The love story of Radha and Krishna is perpetual and awe-inspiring, a symbol of the divine union between Paratmatma and Jivatma, the universal self and the individual self. The tale of Shyamsundar and Radhika is a beautiful legend celebrated across thousands of years. And Krishna devotees across many generations are still fascinated by Radha-Krishna romance. In fact, the names of Radha and Krishna are always spelt out in one breath, implying without Radha, Krishna is not complete and without Shyamsundar, Radha is incomplete. So, here are some life lessons to learn from the love story of this divine couple:
Showing Unending Devotion
Radhika, Goddess Shakti’s avatar, was an ardent devotee of Devakinandan, and when the Lord played His flute in the beautiful forests of Vrindavan on a full moon night, the gopis listened to the tunes emanating from Krishna’s flute. Radhika, on the contrary, used to be so mesmerised that she would forget everything and start dancing around natkhat Krishna. So, if you truly love your partner, you will be completely devoted just as Krishna Priya (another name of Radha) was devoted to Devakinandan.
Deriving Strength from Your True Love
Krishna was the eighth avatar of Lord Vishnu and derived all His strength from Radhika. There were many cow-herding maidens in Vrindavan, who desired the love and company of Shri Krishna, but it was Radha to whom Shyamsundar lost His heart. Though Krishna never married Radhika, she was by the Lord’s side during His entire stay in the holy Braj. Thus, their love story remains eternal. It means that we must completely trust our partners through thick and thin, making them our strength and not weakness.
Willing to Sacrifice
Pure love is one that is always unconditional. Love in the true sense of the word means sacrifice; it does not always mean not getting but also letting go. Radhika always knew in her heart that Krishna would never marry her. However, that did not make any difference to their undying love for each other. Their love was spiritual, on a sacred level, and beyond the understanding of the materialistic world and its limitations. True love is about sacrifice and Shyamsundar’s paramour relationships are of the highest spiritual excellence, and therefore Radha-Krishna’s love for each other should never be perceived from the physical parlance. Their love is indeed divine and supreme when construed as a form of sacrifice and dedication through which Radhika approached Shyamsundar, the universal self.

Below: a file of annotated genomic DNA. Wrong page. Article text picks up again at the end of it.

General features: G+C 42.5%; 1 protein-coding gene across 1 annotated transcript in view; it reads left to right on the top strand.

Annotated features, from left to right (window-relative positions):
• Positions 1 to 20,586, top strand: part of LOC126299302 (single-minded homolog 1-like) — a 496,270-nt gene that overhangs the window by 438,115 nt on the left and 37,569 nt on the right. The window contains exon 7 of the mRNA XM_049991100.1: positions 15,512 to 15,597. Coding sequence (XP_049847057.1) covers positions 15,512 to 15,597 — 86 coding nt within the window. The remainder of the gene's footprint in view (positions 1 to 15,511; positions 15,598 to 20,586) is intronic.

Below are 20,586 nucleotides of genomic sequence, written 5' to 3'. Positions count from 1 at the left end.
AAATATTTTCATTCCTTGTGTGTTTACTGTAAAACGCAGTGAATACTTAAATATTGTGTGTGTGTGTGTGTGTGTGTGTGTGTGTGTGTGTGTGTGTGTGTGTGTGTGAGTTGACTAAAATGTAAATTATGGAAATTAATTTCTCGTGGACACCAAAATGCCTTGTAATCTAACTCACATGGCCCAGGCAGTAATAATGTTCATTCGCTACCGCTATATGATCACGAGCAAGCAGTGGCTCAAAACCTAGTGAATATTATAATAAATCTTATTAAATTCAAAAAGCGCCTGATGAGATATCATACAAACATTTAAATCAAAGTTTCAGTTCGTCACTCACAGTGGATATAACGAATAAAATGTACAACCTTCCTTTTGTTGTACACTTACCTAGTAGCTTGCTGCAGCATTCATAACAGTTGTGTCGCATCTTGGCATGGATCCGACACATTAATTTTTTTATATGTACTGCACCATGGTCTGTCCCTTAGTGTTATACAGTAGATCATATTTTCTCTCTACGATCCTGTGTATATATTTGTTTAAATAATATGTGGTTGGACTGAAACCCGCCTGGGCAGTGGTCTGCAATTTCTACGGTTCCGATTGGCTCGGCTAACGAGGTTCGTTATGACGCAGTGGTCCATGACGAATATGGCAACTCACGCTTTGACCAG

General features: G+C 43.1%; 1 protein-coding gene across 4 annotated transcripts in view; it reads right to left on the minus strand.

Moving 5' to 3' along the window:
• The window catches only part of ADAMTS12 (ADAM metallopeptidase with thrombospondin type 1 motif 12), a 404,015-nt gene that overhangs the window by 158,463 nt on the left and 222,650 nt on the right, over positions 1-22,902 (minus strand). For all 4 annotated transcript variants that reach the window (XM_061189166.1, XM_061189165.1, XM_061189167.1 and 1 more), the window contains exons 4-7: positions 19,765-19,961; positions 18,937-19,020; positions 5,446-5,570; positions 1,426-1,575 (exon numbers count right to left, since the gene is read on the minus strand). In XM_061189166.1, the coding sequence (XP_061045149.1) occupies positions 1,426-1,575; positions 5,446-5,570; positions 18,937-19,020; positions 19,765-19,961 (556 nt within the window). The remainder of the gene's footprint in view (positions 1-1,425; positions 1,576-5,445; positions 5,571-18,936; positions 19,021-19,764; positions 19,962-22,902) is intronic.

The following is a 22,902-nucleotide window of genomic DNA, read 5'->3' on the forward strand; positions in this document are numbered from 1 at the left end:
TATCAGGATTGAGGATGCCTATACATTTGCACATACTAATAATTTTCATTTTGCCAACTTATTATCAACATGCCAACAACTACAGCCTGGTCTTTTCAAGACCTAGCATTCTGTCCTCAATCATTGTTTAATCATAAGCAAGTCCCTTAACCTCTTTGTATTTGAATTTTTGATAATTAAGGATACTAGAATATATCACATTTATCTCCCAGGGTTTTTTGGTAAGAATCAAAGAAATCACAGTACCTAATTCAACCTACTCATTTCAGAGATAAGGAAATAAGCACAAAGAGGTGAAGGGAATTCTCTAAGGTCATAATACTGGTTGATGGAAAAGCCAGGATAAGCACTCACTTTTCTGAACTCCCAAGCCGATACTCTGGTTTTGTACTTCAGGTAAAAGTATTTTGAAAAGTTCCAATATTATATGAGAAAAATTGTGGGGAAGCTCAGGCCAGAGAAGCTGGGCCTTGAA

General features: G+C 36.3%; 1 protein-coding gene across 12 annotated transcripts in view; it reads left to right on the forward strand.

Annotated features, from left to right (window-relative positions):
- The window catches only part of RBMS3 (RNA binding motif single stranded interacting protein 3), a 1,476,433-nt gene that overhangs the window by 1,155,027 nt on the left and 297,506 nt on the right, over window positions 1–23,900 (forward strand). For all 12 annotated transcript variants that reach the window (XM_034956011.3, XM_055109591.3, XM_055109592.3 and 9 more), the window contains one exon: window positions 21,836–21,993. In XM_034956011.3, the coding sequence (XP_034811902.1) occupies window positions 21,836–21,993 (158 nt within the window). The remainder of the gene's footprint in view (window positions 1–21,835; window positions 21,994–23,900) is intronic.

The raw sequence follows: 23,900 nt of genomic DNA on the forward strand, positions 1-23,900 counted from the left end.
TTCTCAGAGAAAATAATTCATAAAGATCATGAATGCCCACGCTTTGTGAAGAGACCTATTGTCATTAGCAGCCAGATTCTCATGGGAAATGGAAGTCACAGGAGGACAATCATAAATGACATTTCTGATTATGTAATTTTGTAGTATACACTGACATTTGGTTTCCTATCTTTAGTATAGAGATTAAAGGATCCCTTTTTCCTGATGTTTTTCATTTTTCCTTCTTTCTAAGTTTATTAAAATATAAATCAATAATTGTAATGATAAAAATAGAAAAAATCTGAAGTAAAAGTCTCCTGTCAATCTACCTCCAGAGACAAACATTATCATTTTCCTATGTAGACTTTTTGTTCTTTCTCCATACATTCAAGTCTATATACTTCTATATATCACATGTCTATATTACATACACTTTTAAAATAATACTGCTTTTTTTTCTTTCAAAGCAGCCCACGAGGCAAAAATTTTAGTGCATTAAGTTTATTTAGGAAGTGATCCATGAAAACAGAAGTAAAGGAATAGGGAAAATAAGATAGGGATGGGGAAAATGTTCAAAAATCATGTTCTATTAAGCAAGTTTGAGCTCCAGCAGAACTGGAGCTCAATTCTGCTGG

The Radha-Krishna romance can never be explained from any worldly or materialistic perspective. Radhika’s devotion for the Lord is unparalleled, proclaiming the ultimate union between the human soul and the Supreme Godhead. The eternal love between Krishna and Radha is beyond human cognizance.
Wouldn’t it be wonderful to live in the place where Krishna spent the blissful years of His life with Radharani? A home in Krishna Bhumi gives you just that. Live blessed surrounded by lush greenery and a beautiful environment where you can feel the Lord’s blessings each moment of your life. Alternatively, you could also visit Vrindavan whenever you wish to through a Krishnabhumi Holydays membership.
Now that Janmashtami is over, Ganesh Chaturthi, one of the popular festivals in India, is being celebrated with much pageantry, dedication, and fervour. Lord Ganesha, who is perceived as the elephant head God symbolises good fortune, wisdom, and prosperity. Ganesh Chaturthi is celebrated in different parts of our country including Vrindavan, the land of Shri Krishna, where pandals are built throughout the holy town. There is a strong connection between Devakinandan and Lord Ganesha, according to the Hindu mythology. There is a popular belief that you should not look at the moon on the auspicious day of Ganesh Chaturthi. Else, false accusations and criticism would come one’s way. However, according to the puranas, it is written that even if an individual gets a glimpse of the moon by mistake, he or she can invalidate the curse by learning about the story associated with Ganesh Chaturthi.
Ganesha’s Curse on Shri Krishna
There is an interesting story related to Ganesh Chaturthi and its significance. With all the Gods worshipping Lord Ganesha, Kuber, one of the wealthiest inhabitants of paradise organised a grand feast for Ganesha. The happy and cheerful elephant-head God ate all the delicious food to his heart’s content. However, he soon felt uneasy and sensed that due to overeating, his stomach would burst. His belly grew very large and with its round shape and Ganesha’s short build, the Lord was unable to bend. The moon observed Ganesha’s plight from the sky above and laughed at him. Thus ridiculed, Lord Ganesha lost his cool and cursed the moon. The curse was so strong and forceful that even Shri Krishna could not escape Ganesha’s wrath.
Once upon a time in Dwaraka, Shri Krishna’s homeland, lived the king Satrajita, who was also an ardent follower of the Sun God, Surya. As the mighty king worshipped with much devotion, Satrajita was gifted a brilliant and powerful gem called the Syamantaka. It was thought that whoever worshipped this gem with all his heart would be rewarded with lots of gold in return, which signified abundant wealth and prosperity. One fine day, Devakinandan wanted to take a look at this magnificent gem, but was never allowed by Satrajita to see the same.
On the fourth day of the moon, Rukmini, Devakinandan’s wife, served the Lord some kheer. While Shri Krishna was savouring the delicious pudding, He saw the reflection of the semi-circular moon, cursed by Ganesha. On seeing the crescent moon, Lord Krishna realised that He too will have to face Ganesha’s curse.